An in-house lawyer’s edict when negotiating a contract is simple: “make sure our risk exposure is as low as possible” and of course, “let’s sign this as soon as possible!”
How can a business translate its risk exposure into its contracts and how can the in-house lawyer facilitate the business with this? Practical Law Commercial’s new Practice Note, Allocating and controlling risks in commercial contracts, explains how contractual clauses can be used to allocate and control risks between the parties.
Drafted appropriately, any clause in a contract could be used to deal with risk. Obvious clauses include limitation of liability, indemnities, termination and insurance. Most lawyers, however, may not realise that boilerplate provisions, such as an entire agreement clause, and less operative clauses such as a warranties provision, could also be used to deal with risk.
This new note puts a risk angle to these clauses so that lawyers are able to spot how a clause can, if drafted properly, effectively reduce, or increase, a party’s risk exposure.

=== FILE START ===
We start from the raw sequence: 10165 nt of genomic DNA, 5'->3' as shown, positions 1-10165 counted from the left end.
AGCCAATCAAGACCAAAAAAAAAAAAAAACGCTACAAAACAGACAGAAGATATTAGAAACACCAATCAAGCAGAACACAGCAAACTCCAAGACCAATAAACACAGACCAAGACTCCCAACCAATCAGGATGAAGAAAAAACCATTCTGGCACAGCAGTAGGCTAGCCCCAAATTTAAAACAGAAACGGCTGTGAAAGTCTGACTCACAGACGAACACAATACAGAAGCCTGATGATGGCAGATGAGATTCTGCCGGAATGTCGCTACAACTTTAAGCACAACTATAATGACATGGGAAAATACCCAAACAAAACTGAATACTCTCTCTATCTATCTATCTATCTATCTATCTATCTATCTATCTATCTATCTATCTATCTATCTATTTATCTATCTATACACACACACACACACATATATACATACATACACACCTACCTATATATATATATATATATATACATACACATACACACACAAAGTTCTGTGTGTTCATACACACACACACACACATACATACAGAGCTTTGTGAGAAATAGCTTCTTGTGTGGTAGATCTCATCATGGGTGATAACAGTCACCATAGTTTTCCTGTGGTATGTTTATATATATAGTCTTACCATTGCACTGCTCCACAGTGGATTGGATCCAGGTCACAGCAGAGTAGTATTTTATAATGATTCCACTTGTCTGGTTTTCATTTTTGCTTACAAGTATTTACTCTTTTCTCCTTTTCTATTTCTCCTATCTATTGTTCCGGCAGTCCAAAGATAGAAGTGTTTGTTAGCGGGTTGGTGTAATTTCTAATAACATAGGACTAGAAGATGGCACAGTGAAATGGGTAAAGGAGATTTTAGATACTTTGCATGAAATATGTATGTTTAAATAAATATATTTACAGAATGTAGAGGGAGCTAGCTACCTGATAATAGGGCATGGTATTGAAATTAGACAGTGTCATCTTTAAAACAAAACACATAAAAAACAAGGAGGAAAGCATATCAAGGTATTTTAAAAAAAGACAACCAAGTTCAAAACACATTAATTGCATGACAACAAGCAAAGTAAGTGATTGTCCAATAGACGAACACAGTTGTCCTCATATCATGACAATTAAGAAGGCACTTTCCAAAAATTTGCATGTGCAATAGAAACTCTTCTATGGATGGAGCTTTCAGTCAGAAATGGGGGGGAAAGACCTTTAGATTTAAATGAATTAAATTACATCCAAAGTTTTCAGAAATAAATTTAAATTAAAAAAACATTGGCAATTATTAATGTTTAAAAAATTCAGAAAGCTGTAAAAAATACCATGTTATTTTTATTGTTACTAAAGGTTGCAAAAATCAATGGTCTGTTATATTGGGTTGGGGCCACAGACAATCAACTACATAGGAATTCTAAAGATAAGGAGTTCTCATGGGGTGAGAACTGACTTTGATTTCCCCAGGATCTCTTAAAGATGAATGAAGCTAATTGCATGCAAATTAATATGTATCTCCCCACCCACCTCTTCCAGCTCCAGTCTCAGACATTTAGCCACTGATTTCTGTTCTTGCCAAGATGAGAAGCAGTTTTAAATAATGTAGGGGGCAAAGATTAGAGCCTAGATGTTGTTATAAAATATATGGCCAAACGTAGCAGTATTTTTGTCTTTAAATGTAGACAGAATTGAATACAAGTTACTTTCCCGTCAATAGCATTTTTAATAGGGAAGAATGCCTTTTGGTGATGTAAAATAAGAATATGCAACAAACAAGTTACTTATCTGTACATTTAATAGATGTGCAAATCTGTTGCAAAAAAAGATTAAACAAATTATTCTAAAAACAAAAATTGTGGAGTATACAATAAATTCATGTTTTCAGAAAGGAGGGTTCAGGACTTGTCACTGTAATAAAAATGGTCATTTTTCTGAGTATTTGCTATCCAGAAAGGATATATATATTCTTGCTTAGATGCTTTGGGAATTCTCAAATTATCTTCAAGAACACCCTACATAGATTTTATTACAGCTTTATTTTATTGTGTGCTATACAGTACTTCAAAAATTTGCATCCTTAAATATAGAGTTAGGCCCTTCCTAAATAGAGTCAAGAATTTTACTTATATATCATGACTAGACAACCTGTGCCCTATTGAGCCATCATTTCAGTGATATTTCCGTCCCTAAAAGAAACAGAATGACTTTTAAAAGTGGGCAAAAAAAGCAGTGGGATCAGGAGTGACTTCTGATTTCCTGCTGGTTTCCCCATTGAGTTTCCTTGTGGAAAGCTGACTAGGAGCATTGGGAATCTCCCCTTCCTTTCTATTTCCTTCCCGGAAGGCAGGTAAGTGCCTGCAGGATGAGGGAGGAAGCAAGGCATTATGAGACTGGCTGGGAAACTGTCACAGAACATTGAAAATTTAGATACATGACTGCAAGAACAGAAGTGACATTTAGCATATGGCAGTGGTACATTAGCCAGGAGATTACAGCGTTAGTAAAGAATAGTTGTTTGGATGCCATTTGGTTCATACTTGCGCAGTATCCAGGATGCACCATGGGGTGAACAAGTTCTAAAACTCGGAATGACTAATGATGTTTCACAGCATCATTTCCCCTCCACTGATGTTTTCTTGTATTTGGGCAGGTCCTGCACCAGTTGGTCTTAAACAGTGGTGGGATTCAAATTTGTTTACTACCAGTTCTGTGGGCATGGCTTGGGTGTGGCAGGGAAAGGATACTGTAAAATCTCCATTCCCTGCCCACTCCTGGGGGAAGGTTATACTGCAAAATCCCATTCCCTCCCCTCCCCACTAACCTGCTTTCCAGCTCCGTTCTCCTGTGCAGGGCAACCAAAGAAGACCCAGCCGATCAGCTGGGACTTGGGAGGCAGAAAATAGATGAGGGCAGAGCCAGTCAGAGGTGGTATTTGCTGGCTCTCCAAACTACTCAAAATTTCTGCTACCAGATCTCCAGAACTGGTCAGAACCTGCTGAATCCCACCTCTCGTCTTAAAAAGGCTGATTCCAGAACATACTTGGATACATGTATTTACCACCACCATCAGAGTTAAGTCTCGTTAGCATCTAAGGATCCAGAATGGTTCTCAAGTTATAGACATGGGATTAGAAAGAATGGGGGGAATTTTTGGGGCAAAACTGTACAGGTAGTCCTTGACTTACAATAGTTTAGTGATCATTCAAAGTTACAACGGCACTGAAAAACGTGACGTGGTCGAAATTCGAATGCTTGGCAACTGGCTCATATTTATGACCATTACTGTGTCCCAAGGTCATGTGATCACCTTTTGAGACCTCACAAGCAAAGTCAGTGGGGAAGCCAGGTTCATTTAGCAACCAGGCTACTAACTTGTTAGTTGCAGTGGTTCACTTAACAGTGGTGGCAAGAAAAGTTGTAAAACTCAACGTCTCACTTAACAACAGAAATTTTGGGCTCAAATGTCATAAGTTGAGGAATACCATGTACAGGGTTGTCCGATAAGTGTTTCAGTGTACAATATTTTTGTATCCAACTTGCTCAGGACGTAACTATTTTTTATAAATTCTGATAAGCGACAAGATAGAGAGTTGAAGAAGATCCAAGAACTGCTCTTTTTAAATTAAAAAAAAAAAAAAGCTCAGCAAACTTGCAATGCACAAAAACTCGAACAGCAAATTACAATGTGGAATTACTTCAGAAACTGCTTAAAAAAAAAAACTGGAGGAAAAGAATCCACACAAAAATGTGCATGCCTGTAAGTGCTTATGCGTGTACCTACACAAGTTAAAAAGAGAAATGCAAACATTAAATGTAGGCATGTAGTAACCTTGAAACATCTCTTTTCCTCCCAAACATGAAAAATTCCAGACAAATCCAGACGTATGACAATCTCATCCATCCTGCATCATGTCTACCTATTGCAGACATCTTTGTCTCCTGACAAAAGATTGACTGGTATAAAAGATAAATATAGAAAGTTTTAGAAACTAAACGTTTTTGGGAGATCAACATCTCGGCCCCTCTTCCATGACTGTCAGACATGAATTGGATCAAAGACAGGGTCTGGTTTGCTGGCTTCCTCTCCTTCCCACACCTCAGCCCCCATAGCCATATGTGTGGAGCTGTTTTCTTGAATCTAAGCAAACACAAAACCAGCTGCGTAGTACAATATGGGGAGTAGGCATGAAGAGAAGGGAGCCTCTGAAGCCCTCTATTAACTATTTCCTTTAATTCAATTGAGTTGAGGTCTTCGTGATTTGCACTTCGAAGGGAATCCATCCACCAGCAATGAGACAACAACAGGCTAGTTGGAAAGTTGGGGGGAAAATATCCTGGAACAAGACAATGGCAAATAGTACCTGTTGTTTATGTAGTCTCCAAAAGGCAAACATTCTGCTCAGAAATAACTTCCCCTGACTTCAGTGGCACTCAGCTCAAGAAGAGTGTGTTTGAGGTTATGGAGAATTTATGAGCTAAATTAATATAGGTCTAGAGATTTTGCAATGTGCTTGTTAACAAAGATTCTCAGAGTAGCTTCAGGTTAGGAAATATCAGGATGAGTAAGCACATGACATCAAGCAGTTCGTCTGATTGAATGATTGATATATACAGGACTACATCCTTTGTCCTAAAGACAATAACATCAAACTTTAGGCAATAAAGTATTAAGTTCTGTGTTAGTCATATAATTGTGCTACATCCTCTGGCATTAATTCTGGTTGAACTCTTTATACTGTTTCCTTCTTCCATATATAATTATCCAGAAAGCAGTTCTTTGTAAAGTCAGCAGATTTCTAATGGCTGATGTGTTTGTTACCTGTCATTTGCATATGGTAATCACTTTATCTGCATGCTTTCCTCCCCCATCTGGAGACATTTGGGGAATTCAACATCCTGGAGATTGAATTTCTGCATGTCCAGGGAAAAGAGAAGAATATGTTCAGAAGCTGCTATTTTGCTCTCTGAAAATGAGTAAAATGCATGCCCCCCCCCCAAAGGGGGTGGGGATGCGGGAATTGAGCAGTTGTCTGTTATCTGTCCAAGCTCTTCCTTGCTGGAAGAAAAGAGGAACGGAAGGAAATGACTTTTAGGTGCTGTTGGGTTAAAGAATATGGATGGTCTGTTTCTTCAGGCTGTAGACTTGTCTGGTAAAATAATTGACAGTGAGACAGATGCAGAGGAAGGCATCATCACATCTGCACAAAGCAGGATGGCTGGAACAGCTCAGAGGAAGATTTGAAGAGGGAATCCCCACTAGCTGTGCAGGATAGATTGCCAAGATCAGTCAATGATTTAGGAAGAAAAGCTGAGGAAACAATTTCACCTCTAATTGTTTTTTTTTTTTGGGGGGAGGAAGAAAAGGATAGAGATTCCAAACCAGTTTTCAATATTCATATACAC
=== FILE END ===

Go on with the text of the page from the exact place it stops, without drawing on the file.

In any contract, each party will want to minimise its risk exposure, while maximising its reward. The parties’ competing interests means that a lawyer must be able to skillfully draft the contract so that it not only reflects the parties’ commercial intention and the mechanics of the transaction (which can be tricky in itself), but also ensure that a party’s risk exposure under the contract is one which the business is willing and able to accept.
Knowing which clauses and tactics to use, and applying them to the position of each party on the core issues, will help a business to control and manage its risks through its contracts.
To view this note, please see: Practice note, Allocating and controlling risks in commercial contracts.